U.S. DEPARTMENT OF THE INTERIOR  BUREAU OF LAND MANAGEMENT  
ePlanning DOI-BLM-UT-G010-2014-0007-EIS (Enefit American Oil Utility Corridor Project EIS)  
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Last Updated:
09/20/2018 15:54:57 MDT
FAQs 
 
 
 

What is the Enefit Utility Corridor project?
Enefit American Oil has filed a right-of-way application with the BLM seeking authorization to construct and operate natural gas, electricity, and water utilities and a processed oil product delivery line across federal lands in the utility corridor(s), as well as upgrade a portion of the existing Dragon Road.

Why has Enefit proposed their Utility Corridor project?
All proposed utilities would terminate Enefit's private property.

Why is the BLM considering this project?
BLM must respond to Enefit’s application for right-of-way across BLM-administered lands.   

How will this project comply with the National Environmental Policy Act?
To evaluate the environmental impacts of the proposal, the BLM prepared an Environmental Impact Statement (EIS) to evaluate and disclose the potential direct, indirect and cumulative environmental impacts that could result from implementation of the Enefit Utility Corridor Project. After considering the analysis in the EIS, BLM issued a Record of Decision (ROD) that describes what BLM decided regarding the requested right-of-way on lands they administer.

Will the EIS analyze the Enefit South Project as well?
The Enefit South Project mine and processing plant on private lands and private minerals is included in the cumulative impacts section of the EIS to the extent that its impacts accumlate with the impacts of the Utility Project.. However, BLM has no jurisidiction to approve or disapprove the Enefit’s South Project, and Enefit's South Project will happen regardless of the BLM's decision on the Utiltiy Project.  Approval or disapproval of the Enefit South Project activities would be under the jurisdiction of the Utah Division of Oil, Gas, and Mining.

Where will the Enefit Utility Corridor project be located?
Enefit’s proposed utility corridors are located in Uintah County, about 20 to 40 miles south of Vernal, Utah.  All proposed utilitites would be located within an existing developed oil and gas field and adjacent to existing pipelines, powerlines, and roads where possible. One crossing of the White River is planned; however, all proposed utilities will cross the White River at the same location, about one-half mile east (upstream) of the existing White River bridge and adjacent to an existing pipeline and powerline.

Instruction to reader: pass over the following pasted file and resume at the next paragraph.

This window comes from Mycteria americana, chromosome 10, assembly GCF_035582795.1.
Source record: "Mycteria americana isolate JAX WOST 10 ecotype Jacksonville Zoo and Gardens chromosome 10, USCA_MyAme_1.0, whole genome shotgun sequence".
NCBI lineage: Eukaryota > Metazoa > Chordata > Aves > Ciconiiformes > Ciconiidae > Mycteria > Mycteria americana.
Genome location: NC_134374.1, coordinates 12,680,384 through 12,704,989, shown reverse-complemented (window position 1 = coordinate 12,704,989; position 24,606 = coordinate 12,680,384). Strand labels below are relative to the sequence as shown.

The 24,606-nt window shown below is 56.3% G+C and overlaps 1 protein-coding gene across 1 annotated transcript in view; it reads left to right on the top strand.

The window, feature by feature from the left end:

Who is Enefit?
Enefit is a wholly-owned subsidiary of Eesti Energia AS (EE; known as Enefit for activities outside of Estonia), the world's largest oil shale processing company. Founded in 1939 and owned by the national government of Estonia. EE mines up to 17 million tons of oil shale per year to produce shale oil and electricity in the Baltic region of northern Europe. EE employs nearly 8,000 people worldwide and has produced approximately 200 million barrels of oil and 550 terawatts of power throughout their history. Enefit has acquired one of the largest tracts of privately-owned oil shale resource in the United States, and the largest in Utah, totaling more than 30,000 acres and containing an estimated 2.6 billion barrels of recoverable shale oil across all holdings. Enefit's private land was previously owned by Oil Shale Exploration Company (OSEC), with Petrobras America Inc. and Mitshale Development LLC holding options. In March 2011, Enefit acquired 100 percent of OSEC's shares and assumed full ownership and control of OSEC's assets. Enefit renamed OSEC as Enefit American Oil and has continued development plans for the private land.

When will a decision be made regarding the Enefit Utility Corridor project?
A Record of Decision is available on the Documents tab.

What other agencies are helping to prepare the EIS?
Agencies who are cooperating with the BLM in preparation of the EIS include: U.S. Environmental Protection Agency (EPA) Region 8; U.S. Fish and Wildlife Service (FWS) (through the Energy Pilot Office program); U.S. Army Corps of Engineers; and Utah Public Lands Policy and Coordination Office
.